“I cannot overstate how grave the implications of this will be for jobs, the economy, and the financial security of Albertans,” he said. “Much of this is due to the COVID-19 recession, but it has been made worse by a predatory price war led by Saudi Arabia and Russia, who are trying permanently to damage North America’s energy industry.

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“That is why we have begun discussions with U.S. leaders about a co-ordinated defence of North American energy independence to protect us from the reckless actions of those regimes.”

Kenney added this is also why his government is investing in the Keystone XL pipeline.

“We will do more, including a huge new investment in job-creating infrastructure projects,” he said. “Together with a collapse in revenues, this will have an enormous impact on our province’s finances. Alberta’s budget deficit this year may triple from $7 billion to almost $20 billion.

“We will face a great fiscal reckoning in the future.”

Kenney acknowledged the anxiety that many Albertans are currently feeling but told them that the province has strong institutions “and a culture of resilience.”

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“Most importantly, we have each other,” he said.

“We will get through this storm, together. Thank you, and God bless Alberta.”

Opposition reacts to Kenney’s address

Opposition and NDP Leader Rachel Notley held a brief news conference at the Alberta legislature shortly after Kenney’s address and said as troubling as the numbers may be, she wanted to reinforce some of the premier’s more hopeful comments.

“Our ability to keep these numbers low is within our power and forms a shared responsibility for all Albertans,” she told reporters. “We must follow the advice of public health officials.”

Notley added that she believes “it cannot be overstated [that] we are facing the most pressing public health emergency in recent memory and the biggest threat to our economy in the history of the province.”

“This pandemic is hurting all of us,” she said, adding she wants the government to ensure the most vulnerable Albertans are protected and that it “spare no expense” to address what she called a staffing crisis at seniors’ centres.

She called on the government to ensure front-line health-care workers have all the personal protective equipment they need and suggested that Kenney reopen the emergency support payment program that ended Monday.

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“We know this is beyond stressful,” she said of Albertans who have lost their job or business during the pandemic. “It’s incomparable.”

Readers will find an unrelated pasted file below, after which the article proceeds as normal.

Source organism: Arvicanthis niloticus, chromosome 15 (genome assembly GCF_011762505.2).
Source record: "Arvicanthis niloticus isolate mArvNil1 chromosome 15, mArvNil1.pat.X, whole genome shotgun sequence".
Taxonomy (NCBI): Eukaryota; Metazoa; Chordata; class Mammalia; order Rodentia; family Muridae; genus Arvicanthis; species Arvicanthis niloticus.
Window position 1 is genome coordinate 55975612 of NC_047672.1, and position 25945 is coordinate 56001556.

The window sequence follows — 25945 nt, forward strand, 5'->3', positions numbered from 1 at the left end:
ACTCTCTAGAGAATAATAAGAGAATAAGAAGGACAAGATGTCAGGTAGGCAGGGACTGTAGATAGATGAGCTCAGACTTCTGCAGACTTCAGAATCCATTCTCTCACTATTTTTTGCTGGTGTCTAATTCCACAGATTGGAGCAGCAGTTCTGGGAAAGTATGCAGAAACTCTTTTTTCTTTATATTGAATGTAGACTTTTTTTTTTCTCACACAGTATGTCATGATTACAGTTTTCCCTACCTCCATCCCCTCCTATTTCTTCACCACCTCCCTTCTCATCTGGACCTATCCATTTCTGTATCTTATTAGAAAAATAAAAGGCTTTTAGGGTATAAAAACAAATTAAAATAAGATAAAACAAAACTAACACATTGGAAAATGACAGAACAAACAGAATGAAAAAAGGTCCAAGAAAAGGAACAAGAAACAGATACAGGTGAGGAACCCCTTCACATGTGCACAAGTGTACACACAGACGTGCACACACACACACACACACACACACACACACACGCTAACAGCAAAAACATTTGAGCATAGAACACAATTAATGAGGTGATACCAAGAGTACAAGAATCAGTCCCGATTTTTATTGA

As for the government’s plan to eventually restart the economy, Notley said she hopes any rebuild revolves around an economy that is “truly diversified.”

“We have a lot of work ahead of us [and] this will require bold and courageous ideas, and through it all, we must put people first,” she said. “We can leave no one behind. This principle must drive all economic choices we make now and into the future.”

Infectious disease expert reacts to Alberta’s COVID-19 modelling

Dr. Craig Jenne, an infectious disease researcher at the University of Calgary, said increased testing could help future modelling accuracy.

“The more data we have about the number of infected people and how [COVID-19] is transmitted… the better we’re able to predict what’s happening in the community,” Jenne said.

He noted that testing more Albertans will help limit the chances of a second wave of the virus.

“[More testing] will be a very important tool once that community-level spread drops back down to near zero,” Jenne said. “[Increased testing] will identify any new risk of restarting community hot spots.”
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In analyzing Tuesday’s projections, Jenne said the models show that Alberta has done well at flattening the curve to the point where Alberta’s health-care system should be able to handle the peak of infection.

“If we prevented a few infections in the early stages, that will result in tens of thousands of prevented infections in the later stages, and as a result, fewer deaths,” he said.

–With files from Global News’ Michael King